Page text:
On its 30th anniversary, James Beeson, Editor, looks back on the revered classic.
[dropcap size=small]I[/dropcap]t is somewhat ﬁtting that the 30th anniversary of the original ‘Back to the Future’ ﬁlm should fall in 2015, the very year in which its sequel predicted we would see hover boards, remote control rubbish bins and self drying clothing become commonplace. And whilst director Robert Zemeckis and writer Bob Gale may have been a little optimistic about how far our society would be transformed, it is fair to say they deserve some slack, given the original ﬁlm was and still is one of the most original and entertaining science ﬁction movies of all time. The word “classic” is bandied around an awful lot in the ﬁlm industry these days, but Back to the Future really is just that.
In case you haven’t seen this delightfully charming sci-ﬁ comedy, (in which case I strongly suggest you go home and re-evaluate your life) allow me to brieﬂy explain. The ﬁlm sees Marty McFly (Michael J Fox), a happy-go-lucky teenager, sent back in time (in a DeLorean DMC12) by mad-cap scientist and close friend Dr. Emmett Brown (Christopher Lloyd) to the year 1955. What ensues is a hilariously comical sequence of events which sees McFly come face to face with his father, attempt to escape the aﬀ ections of his mother and avoid being beaten to a pulp by the school bully, all whilst trying to ﬁgure out a way of getting back to present day 1985.
Part of what makes Back to the Future so memorable and enjoyable is its youthfulness and innocent charm. Fox’s exuberance and comedic spirit suit the part of McFly spectacularly, whilst Lloyd is a brilliant caricature of a genius yet slightly bonkers scientist. The plot is expertly written, straddling genres with ease, and is littered with clever tongue in cheek allusions, from McFly’s Hendrixstyle guitar solo at the high-school dance to his impersonation of Darth Vader whilst attempting to convince his father to ask his mother to said dance. These kind of subtle cultural references, along with the witty dialogue and suberb acting ensure the ﬁlm does not appear outdated, and are what make Back to the Future such a joy to revisit.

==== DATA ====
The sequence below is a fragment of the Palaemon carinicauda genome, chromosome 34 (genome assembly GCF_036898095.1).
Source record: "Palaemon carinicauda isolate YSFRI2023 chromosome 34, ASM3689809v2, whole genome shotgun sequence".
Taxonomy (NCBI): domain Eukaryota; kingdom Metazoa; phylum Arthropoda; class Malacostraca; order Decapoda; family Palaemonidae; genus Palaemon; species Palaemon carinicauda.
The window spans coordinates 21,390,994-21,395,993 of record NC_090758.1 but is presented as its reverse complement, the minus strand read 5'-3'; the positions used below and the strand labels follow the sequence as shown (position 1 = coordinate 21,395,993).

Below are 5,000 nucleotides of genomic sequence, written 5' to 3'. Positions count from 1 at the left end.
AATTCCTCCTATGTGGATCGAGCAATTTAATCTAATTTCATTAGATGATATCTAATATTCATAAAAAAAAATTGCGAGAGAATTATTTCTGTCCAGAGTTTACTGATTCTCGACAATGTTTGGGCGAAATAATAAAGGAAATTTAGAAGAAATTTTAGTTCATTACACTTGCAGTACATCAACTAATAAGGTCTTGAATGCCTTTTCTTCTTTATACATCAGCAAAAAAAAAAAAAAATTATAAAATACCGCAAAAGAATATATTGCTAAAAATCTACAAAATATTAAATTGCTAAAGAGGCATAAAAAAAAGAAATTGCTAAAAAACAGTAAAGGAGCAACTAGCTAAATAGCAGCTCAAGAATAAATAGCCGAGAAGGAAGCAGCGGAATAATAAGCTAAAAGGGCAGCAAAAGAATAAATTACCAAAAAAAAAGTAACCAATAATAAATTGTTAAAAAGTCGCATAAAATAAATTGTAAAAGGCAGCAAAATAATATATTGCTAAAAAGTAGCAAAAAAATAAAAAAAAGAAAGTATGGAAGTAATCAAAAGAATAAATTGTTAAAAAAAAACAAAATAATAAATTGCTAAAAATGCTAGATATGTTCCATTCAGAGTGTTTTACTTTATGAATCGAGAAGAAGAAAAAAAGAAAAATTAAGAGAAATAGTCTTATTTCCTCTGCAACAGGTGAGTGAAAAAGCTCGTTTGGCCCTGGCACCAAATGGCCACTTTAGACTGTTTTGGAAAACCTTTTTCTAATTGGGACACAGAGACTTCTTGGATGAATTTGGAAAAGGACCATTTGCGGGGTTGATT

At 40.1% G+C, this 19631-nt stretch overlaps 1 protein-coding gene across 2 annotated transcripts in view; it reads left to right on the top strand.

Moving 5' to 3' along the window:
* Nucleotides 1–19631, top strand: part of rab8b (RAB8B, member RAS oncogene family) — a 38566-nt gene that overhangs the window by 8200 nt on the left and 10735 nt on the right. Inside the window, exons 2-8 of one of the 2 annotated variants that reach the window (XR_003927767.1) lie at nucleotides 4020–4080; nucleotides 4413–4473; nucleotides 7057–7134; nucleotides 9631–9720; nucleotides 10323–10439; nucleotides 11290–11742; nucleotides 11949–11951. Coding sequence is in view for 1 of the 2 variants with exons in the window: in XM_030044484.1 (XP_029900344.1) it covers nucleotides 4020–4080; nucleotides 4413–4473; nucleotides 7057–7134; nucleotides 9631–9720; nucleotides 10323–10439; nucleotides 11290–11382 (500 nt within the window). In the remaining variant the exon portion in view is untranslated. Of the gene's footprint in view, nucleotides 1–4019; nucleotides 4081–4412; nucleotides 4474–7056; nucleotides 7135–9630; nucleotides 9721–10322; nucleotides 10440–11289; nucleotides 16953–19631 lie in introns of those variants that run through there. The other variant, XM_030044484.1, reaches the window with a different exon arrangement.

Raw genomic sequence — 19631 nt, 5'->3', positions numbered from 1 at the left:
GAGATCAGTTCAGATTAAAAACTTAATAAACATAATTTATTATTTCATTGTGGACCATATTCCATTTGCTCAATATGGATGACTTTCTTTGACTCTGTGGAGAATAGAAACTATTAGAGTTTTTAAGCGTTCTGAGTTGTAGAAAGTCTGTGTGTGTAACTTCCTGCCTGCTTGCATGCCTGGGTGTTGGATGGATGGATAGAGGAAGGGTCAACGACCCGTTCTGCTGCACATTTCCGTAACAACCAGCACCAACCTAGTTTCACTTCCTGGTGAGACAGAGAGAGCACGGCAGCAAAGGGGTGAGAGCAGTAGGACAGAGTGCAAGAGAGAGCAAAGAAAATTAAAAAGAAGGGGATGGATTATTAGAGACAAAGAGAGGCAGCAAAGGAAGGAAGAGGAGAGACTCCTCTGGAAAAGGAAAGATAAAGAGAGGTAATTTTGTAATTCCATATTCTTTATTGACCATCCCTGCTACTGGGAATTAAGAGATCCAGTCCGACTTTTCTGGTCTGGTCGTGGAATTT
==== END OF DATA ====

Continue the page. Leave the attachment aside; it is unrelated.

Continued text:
Of course, the special eﬀects, whilst cutting edge at the time, are a sign of the ﬁlm’s age. However, Spielberg’s work as producer cannot be understated. The Jaws director is credited with protecting the ﬁlm from a name change to ‘Spaceman From Pluto’, as well as being instrumental in helping to bring Zemeckis and Gale’s ﬁlm to life. Every minute detail of the ﬁlm is cleverly crafted to bring the Hill Valley setting to life, and the soundtrack, from Huey Lewis and the News’ ‘The Power of Love’ to Berry’s ‘Johnny B. Goode’ complements the vibe of the screenplay perfectly.
It is testimony to how well the ﬁlm has aged that it remains so popular to this day. Just last year, a Secret Cinema outdoor screening of the ﬁlm in London (complete with a real Delorean) sold 60,000 tickets at the rather costly sum of £53 each. The event saw fans descend on a recreation of Hill Valley dressed in 50s attire to watch the ﬁlm alongside live audience interaction and theatrics. So what does the future hold for Back to the Future? A musical of the ﬁlm will hit stages across the UK in 2016, further evidence of the ﬁlms longevity. Beyond this, one hopes that rumours of a remake or another sequel are wide of the mark, because quite frankly, topping the original would be a practically impossible task, and, as Indiana Jones learnt the hard way, sometimes the classics are best left well alone.
It is somewhat ironic to label a ﬁlm about time-travel as timeless, but there really is no other way to describe this classic, as well as its two sequels. To quote a review of the ﬁlm by Empire, “to put it bluntly: if you don’t like Back To The Future, it’s difficult to believe that you like ﬁlms at all”.
James Beeson, Editor